FIG. 15 is a flow chart illustrating the procedure of controlling a copy_cache_to_bank process according to the first embodiment of the present invention;

FIGS. 16A and 16B are flow charts illustrating the procedure of controlling a merge process according to the first embodiment of the present invention;

FIGS. 17A and 17B are flow charts illustrating the procedure of controlling a commit process according to the first embodiment of the present invention;

FIGS. 18 to 25 illustrate the change of contents stored in banks by a process according to the first embodiment of the present invention;

FIGS. 26A and 26B are flow charts illustrating the procedure of controlling a write process according to the second embodiment of the present invention;

FIGS. 27 to 30 illustrate the change of contents stored in banks by a process according to the second embodiment of the present invention;

FIG. 31 shows a bank arrangement of a memory in which a file system according to the third embodiment of the present invention is implemented;

FIGS. 32A and 32B are flow charts showing the procedure of controlling a copy_cache_to_bank process according to the third embodiment of the present invention;

FIGS. 33A and 33B are flow charts showing the procedure of controlling a merge process according to the third embodiment of the present invention;

FIGS. 34 to 38 illustrate the change of contents stored in banks by a process according to the third embodiment of the present invention;

FIGS. 39A and 39B are flow charts showing the procedure of controlling a merge process according to the fourth embodiment of the present invention;

FIG. 40 illustrates an initial state of contents stored in banks by a process according to the fourth embodiment of the present invention;

FIG. 41 illustrates the change of contents stored in banks by the process according to the fourth embodiment of the present invention;

FIG. 42 is a flow chart showing the procedure of controlling a write process according to the fifth embodiment of the present invention;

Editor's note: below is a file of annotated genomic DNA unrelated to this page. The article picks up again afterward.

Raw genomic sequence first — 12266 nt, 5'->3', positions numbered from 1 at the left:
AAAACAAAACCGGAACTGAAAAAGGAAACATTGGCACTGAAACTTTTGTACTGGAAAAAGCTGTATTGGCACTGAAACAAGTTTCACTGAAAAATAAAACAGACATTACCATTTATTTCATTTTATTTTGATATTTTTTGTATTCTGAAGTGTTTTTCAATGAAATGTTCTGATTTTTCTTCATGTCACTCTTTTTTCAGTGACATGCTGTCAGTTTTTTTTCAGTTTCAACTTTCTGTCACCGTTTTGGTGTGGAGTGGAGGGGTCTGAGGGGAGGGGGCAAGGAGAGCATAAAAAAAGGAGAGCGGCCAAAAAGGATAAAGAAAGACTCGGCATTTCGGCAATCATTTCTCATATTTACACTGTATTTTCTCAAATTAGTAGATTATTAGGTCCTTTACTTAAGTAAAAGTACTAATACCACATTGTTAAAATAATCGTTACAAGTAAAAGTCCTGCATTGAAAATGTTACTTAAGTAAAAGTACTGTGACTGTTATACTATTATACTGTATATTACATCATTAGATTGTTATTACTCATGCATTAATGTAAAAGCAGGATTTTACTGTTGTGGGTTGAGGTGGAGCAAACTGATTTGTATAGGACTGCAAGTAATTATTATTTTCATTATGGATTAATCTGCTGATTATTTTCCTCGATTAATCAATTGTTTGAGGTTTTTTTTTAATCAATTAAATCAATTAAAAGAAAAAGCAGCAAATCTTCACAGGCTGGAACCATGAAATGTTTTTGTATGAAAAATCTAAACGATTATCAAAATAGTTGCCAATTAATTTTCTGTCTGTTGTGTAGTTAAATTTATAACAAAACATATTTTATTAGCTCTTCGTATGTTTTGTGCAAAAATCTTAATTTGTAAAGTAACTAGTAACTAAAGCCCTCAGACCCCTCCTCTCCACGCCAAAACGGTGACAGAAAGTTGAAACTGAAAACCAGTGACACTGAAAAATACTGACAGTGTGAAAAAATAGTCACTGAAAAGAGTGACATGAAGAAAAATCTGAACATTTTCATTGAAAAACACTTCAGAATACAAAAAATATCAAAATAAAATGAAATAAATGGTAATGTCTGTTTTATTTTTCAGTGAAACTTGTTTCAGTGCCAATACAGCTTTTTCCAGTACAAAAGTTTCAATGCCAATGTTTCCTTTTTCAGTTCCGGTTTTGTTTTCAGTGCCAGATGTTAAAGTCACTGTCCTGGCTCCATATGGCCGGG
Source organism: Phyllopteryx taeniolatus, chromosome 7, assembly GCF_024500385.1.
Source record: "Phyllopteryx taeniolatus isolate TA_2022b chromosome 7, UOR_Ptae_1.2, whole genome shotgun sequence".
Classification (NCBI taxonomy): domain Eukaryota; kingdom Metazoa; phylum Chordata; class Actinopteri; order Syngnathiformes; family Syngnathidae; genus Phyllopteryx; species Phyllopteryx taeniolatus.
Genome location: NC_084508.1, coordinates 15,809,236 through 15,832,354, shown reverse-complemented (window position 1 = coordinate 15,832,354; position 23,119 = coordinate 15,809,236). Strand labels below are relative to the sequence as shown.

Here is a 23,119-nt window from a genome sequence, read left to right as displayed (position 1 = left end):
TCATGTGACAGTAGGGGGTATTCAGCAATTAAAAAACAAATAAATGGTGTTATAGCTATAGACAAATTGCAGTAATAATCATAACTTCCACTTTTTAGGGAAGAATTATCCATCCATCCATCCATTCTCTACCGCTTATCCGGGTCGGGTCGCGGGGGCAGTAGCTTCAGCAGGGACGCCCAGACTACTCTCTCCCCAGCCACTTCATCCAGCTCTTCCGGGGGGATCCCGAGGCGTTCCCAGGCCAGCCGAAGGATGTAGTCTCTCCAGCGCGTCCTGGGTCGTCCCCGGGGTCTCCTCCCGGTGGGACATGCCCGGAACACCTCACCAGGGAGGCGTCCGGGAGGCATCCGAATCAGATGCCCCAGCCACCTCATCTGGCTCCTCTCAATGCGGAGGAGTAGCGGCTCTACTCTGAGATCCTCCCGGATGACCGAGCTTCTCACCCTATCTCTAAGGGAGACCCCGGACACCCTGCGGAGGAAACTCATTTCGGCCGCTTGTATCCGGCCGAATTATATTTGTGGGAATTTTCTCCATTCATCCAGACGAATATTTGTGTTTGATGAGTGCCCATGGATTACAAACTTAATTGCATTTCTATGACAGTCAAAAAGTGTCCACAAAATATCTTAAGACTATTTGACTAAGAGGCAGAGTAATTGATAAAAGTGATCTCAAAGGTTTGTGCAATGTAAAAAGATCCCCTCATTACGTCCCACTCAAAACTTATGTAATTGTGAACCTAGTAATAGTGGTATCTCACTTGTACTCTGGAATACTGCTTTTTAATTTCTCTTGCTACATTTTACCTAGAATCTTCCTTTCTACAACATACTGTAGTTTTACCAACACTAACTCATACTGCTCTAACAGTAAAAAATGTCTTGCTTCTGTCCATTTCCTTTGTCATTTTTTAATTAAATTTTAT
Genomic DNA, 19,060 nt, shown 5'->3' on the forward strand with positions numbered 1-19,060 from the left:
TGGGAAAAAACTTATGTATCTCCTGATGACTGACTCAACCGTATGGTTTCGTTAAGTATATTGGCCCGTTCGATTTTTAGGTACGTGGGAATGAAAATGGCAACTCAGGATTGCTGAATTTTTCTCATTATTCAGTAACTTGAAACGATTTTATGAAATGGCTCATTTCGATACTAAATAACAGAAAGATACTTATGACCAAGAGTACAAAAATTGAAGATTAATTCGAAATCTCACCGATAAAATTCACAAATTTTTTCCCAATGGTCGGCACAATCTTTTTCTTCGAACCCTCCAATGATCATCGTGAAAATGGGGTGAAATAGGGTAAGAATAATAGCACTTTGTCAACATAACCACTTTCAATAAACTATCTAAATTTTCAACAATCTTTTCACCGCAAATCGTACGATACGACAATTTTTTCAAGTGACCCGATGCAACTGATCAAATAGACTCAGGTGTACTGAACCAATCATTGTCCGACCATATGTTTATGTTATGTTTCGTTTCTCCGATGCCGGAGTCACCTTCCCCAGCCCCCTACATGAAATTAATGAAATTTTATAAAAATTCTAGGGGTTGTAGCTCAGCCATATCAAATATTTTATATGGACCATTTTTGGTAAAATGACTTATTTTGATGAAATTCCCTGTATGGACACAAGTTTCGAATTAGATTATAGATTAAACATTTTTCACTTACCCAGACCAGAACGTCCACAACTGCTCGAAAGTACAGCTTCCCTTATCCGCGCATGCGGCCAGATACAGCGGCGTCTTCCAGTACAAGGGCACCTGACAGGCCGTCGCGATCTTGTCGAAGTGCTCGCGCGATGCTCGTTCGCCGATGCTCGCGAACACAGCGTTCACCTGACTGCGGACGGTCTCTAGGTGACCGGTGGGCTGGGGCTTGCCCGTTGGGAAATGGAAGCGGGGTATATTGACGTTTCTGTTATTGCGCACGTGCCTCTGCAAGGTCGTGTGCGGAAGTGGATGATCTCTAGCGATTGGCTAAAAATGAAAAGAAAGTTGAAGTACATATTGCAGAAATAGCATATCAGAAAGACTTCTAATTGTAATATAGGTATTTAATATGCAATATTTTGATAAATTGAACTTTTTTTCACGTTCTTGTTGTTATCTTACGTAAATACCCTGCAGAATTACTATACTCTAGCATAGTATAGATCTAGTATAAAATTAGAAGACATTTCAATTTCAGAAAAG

FIGS. 43A and 43B are flow charts showing the procedure of controlling a write_small process according to the fifth embodiment of the present invention;

FIGS. 44A and 44B are flow charts showing the procedure of controlling a write_large process according to the fifth embodiment of the present invention;

FIG. 45 shows the structure of files to which data is to be written in the fifth embodiment of the present invention;

FIGS. 46 to 51 illustrate the change of contents stored in banks by a process according to the fifth embodiment of the present invention;

FIGS. 52A and 52B are flow charts showing the procedure of controlling a merge process according to the sixth embodiment of the present invention; and

FIG. 53 illustrates the change of contents stored in banks by a process according to the sixth embodiment of the present invention.

DESCRIPTION OF THE PREFERRED EMBODIMENTS

Embodiments of the present invention will be described below with reference to the drawings. In the following description and the drawings, the same components are denoted by the same reference characters. The name and functions thereof are also the same. Therefore, detailed description thereof will not be repeated.

First Embodiment

A file system according to the present embodiment involves file control of a non-volatile ROM (a flash memory) that is erasable bank by bank. The file system is used for, in particular, equipment in which a flash memory is mounted for the purpose of rewriting data more than once, e.g., portable equipment such as a mobile phone, a PDA and a digital still camera.

FIG. 7 shows the configuration of a portable equipment 1020 in the form of a block diagram. As shown in FIG. 7, portable equipment 1020 includes a CPU (Central Processing Unit) 1200, a memory 1220, an entry key 1100, and a liquid crystal monitor 1040 that are interconnected via a bus. A program for controlling the file system according to the present embodiment is pre-stored in a non-volatile memory portion (a flash memory) of memory 1220. The hardware itself in the portable equipment shown in FIG. 7 is a typical one. Thus, the essential part of the present invention is the file system implemented by a program stored in a storage medium such as memory 1220, and a method of controlling the file system.

Referring to FIG. 8, the internal structure of memory 1220 is described. Memory 1220 includes a flash memory 2000 and a RAM 3000. Flash memory 2000 includes a data bank 2100, a merge bank 2200, and an update data bank 2300. Data bank 2100 is constituted by thirty banks. Each of merge bank 2200 and update data bank 2300 is formed by one bank. Thus, flash memory 2000 is constituted by thirty-two banks. One bank includes a hundred file blocks. Each file block includes a data save area and a management table storage area. RAM 3000 includes a cache area 3100, a file block management table storage area 3200 and a system storage area 3300. The cache area is constituted by four file blocks.